Sweden is to close AP6 and a second, as yet undecided, buffer fund in an overhaul of the AP fund system that will also see a greater emphasis placed on sustainability.

In a move meant to save costs, the government also announced that all of the system’s holdings in unlisted assets were to be pooled and overseen by AP2, which is to absorb AP6.

The proposals, published by the Ministry of Finance nearly three years after the conclusion of a review chaired by Mats Langensjö, will also see the strengthening of responsible ownership at the Swedish buffer funds.

The suggestion is in line with previous calls from deputy finance minister Per Bolund that the country set a more ambitious agenda for sustainable investment.

Bolund, a Green MP within the left-leaning coalition government, said it was “encouraging” that there was now a broad political consensus around the restructuring of the system – which currently comprises AP1-4 and AP6 – following discussion of the proposals among the six political parties that comprise Pensionsgruppen.

In line with the previous report by Langensjö, the government confirmed the end of the current quantitative investment guidelines and a shift to a prudent person principle.

A new Pension Reserve Board will also be granted ownership of the assets.

AP6, based in Gothenburg alongside AP2, and one of the three AP funds based in Stockholm will be closed.

A decision on which fund that is will be reached at a later date.

While the inquiry headed by Langensjö came out in favour of a single buffer fund, the government at the time preferred the retention of at least three funds.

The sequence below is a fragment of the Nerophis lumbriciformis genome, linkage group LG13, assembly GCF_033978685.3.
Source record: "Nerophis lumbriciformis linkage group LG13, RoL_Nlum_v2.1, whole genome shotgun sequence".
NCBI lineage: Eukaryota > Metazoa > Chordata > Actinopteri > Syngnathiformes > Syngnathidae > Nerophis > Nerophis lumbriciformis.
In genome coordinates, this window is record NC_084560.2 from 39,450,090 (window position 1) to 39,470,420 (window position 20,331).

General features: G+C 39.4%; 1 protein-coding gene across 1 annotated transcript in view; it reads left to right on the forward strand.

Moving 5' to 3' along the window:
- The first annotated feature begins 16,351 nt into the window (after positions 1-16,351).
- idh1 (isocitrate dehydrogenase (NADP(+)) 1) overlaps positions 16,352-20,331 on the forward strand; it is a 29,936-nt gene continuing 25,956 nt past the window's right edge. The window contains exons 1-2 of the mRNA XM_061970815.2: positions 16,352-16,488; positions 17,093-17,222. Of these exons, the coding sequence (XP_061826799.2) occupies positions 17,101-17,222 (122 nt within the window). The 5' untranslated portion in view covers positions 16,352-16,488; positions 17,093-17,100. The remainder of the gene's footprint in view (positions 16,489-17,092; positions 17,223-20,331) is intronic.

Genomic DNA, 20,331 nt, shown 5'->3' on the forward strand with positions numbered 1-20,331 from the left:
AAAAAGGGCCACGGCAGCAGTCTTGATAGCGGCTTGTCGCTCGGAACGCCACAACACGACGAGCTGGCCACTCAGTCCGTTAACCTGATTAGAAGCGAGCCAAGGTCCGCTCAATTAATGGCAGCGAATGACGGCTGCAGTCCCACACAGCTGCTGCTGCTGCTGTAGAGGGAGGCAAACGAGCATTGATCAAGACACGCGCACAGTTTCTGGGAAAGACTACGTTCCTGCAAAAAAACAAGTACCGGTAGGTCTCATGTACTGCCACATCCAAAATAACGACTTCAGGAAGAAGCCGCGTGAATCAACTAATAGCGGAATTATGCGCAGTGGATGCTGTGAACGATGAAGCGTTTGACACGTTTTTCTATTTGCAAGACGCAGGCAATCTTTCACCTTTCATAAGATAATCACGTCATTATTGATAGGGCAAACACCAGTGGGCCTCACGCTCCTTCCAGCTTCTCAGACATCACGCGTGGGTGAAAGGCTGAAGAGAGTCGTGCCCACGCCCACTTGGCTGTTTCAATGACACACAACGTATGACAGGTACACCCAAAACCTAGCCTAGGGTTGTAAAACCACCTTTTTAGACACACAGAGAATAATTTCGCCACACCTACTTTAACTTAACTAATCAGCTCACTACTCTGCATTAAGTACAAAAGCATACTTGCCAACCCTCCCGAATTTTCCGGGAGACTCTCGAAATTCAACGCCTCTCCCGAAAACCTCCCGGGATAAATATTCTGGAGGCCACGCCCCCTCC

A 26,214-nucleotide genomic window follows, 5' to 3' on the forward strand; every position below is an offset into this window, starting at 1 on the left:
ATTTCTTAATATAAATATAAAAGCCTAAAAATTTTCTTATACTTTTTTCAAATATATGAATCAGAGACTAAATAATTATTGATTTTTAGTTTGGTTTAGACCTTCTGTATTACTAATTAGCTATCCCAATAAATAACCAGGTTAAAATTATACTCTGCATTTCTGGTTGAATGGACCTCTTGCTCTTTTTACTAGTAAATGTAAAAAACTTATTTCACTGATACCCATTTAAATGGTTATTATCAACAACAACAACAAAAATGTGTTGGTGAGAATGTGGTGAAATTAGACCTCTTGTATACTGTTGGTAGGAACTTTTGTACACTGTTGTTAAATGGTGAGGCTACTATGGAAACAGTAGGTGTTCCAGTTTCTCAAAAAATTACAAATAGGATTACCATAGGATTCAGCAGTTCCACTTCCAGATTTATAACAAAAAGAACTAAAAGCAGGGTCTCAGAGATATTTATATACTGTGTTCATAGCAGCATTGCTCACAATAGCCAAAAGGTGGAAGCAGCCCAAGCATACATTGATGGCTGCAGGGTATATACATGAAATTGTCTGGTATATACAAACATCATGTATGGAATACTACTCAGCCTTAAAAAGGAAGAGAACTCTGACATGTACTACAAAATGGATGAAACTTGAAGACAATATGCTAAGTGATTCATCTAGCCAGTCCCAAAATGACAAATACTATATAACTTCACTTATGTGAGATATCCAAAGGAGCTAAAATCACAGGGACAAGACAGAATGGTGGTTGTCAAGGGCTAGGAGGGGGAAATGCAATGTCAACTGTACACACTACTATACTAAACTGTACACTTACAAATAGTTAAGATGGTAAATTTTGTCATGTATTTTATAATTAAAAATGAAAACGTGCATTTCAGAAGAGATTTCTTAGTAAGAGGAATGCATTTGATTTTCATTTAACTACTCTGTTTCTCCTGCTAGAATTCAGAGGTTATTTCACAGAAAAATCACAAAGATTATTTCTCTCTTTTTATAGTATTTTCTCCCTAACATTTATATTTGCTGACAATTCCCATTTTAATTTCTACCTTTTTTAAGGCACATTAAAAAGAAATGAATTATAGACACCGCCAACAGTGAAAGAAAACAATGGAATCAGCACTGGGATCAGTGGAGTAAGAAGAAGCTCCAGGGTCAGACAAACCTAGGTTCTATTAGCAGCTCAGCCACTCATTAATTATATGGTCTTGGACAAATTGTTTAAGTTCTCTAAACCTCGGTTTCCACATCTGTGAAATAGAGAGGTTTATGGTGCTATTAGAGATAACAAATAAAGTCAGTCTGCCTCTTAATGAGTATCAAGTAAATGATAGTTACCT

The system will be renamed to ensure the remaining funds are named AP1-3.

The closure of AP6 will see what is currently AP2 take on responsibility for all of the buffer fund’s unlisted assets, and the funds asked to cooperate through a joint investment committee representing the interests of all three remaining funds.

Erik Thedéen, at the time state secretary in the Ministry of Finance, told IPE last year that property holdings could be consolidated into a single fund, or that they could launch a single vehicle responsible for unlisted assets.

The 400-page consultation document said the government would only regulate how AP2 proceeded if it and the other buffer funds were unable to collaborate.

The arrangement would be subject to annual review, likely through the annual AP fund report tabled in Parliament.

It added that, unlike a number of large Canadian pension funds, the AP funds should not strive to be sole owners of assets and instead pursue joint ventures, as the concentration of risk would not be an “appropriate” use of buffer fund capital.